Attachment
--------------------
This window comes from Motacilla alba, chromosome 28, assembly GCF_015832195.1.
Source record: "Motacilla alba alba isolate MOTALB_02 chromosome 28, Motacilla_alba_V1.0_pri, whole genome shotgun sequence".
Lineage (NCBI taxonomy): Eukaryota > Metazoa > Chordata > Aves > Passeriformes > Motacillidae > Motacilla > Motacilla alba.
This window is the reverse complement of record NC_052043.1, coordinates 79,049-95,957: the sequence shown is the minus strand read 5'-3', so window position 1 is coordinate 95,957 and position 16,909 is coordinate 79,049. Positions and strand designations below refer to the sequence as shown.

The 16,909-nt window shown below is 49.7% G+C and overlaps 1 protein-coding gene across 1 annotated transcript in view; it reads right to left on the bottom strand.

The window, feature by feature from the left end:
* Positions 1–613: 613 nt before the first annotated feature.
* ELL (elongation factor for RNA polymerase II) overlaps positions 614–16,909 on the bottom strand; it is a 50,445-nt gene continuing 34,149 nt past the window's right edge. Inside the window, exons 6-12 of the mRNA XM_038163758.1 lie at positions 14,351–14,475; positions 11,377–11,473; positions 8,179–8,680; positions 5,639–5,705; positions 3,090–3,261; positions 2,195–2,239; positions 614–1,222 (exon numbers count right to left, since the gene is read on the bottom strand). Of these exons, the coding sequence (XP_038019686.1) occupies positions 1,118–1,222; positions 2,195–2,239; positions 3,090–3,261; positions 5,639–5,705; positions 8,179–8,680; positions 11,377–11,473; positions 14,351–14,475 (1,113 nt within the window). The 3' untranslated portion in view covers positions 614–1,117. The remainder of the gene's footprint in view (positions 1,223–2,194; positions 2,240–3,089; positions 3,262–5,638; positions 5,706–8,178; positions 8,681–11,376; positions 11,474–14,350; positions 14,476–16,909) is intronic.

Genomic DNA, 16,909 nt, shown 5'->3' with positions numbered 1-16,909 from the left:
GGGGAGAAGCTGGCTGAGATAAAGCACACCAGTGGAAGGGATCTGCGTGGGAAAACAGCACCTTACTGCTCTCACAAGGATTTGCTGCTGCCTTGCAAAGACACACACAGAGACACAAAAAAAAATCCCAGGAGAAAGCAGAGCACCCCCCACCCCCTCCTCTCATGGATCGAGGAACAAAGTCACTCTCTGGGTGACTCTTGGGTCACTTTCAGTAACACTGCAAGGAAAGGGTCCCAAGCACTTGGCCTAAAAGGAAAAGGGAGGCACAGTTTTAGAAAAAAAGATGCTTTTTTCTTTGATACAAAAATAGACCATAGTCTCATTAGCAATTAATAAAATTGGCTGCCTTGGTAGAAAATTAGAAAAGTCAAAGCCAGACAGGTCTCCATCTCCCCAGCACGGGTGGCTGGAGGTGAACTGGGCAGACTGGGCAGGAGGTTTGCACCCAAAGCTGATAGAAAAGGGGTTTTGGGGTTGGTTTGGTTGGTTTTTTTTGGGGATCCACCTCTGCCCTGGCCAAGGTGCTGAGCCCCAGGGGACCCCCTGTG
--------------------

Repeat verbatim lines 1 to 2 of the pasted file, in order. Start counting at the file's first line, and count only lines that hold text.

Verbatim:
This window comes from Motacilla alba, chromosome 28, assembly GCF_015832195.1.
Source record: "Motacilla alba alba isolate MOTALB_02 chromosome 28, Motacilla_alba_V1.0_pri, whole genome shotgun sequence".